Another major focus for me this month has been to investigate and plan my 2016 strategy for healthcare. A few weeks ago, BlueCross/BlueShield of Illinois notified me that they were discontinuing their individual ACA PPO plans in 2016 and moving everyone to a restrictive local “EPO” network. When the ACA exchange opened on November 1st, the available plan options for my Illinois zip code were pretty dreadful. Only 1 remaining nationwide PPO plan, and that was with the co-op insurer I had started out with this year, Land of Lincoln, who while offering many primary care doctors nationwide in-network, lacked many other critical specialists “in-network” (such as anesthesiologists). The problem with this is that Land of Lincoln, and now BCBS of Illinois too, have absolutely no caps on out-of-network out-of-pocket costs. They can tell you a provider or facility is out-of-network, and you are then on the hook for any and all the charges that could result, even if they can offer no in-network alternative! I was not about to open myself up to that kind of financial (and health) risk if I could help it.
So, I began looking at the other popular full-time RVer states to see what their ACA healthcare plans looked like. Thankfully, Kyle from RVer Insurance Exchange had just published his excellent summary of 2016 healthcare options for under-65 RVers. As expected, Texas offered nothing but HMO options (BCBS of Texas is run by the same group that runs BCBS of IL and a few other Blues around the country that all dropped their PPO plans this year). South Dakota offered nothing new—just the same one insurer who continued to call their limited, local-only plan a “PPO.”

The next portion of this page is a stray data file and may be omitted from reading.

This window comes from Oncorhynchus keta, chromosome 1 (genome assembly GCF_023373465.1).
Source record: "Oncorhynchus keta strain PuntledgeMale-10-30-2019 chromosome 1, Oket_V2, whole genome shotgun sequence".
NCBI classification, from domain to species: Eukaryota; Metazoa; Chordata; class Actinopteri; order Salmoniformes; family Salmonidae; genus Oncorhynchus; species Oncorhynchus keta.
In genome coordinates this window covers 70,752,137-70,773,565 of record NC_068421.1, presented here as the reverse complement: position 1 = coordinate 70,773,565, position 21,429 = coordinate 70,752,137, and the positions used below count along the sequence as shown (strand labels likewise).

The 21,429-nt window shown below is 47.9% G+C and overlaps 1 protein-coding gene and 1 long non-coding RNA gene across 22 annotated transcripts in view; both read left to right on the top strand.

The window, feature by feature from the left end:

Fortunately, one bright light appears to remain for 2016 ACA healthcare—Florida Blue. While it calls its plans “EPO’s” they still come with access to the nationwide “Blue Card PPO” system and these visits are still considered in-network! Even better, my premium costs in Florida will be nearly $200 cheaper per month than Illinois, and of course, becoming a Florida resident means I’ll no longer have to pay state income taxes—super bonus!
So, I have now officially begun the process of moving my domicile from Illinois to Florida. This will take a number of weeks (and surely require many more hoops to jump through along the way), but if all goes well, I hope to be a Floridian by January 1st.
Of course, the 2017 ACA healthcare landscape could totally change, and there’s no guarantee that Florida Blue will continue to offer it’s nationwide PPO after 2016, but so far, the overall cost savings is still worth the hassle of “moving.” Fingers crossed!!!
Now, to end on some happier notes—my new job on the Refuge! Instead of working the Visitor Center full-time as I anticipated, the Refuge volunteer coordinator asked if I’d like to work with the senior naturalist instead. You bet I would!!!
So, my new job is to drive a 15-passenger van on refuge tours each weekend and assist the senior naturalist, Cathie, with spotting birds and wildlife along the way. Additionally, she and I will soon split duties of manning the big viewing deck at sunrise and sunset to answer questions for visitors watching the cranes and geese fly in and fly out.
So far, the new gig has been a blast! We often stop and bring the spotting scope out when there’s an interesting bird for visitors to look at.
Cathie is an incredible wealth of knowledge, and I’m learning a lot from listening to her as we drive.
But the real fun is getting to be out on the Refuge 2 full days a week spotting and photographing all the wonderful birds who are calling this place “home” this winter—like this mama snow goose and her juvenile offspring…
this pair of Goldfinches (an American on the left, and a Lesser on the right)…
this Western Diamondback Rattlesnake…
our favorite female American Kestrel (who poses at this spot on nearly every tour)!….
a great close-up look of a Wilson’s Snipe…
our first sighting of the season of a Hooded Merganser…
a pair of American Widgeon (the male has a “Mohawk” white stripe on top of its head)…
of course, lots and lots of our most-popular bird, the Greater Sandhill Crane….
and today, the first sighting ever on the Refuge of a rare Leucistic American Coot! Even though this one swam with dozens of normal looking black coots, they seemed to shun this poor, odd, virtually un-colored bird.
Never a dull moment on the Refuge!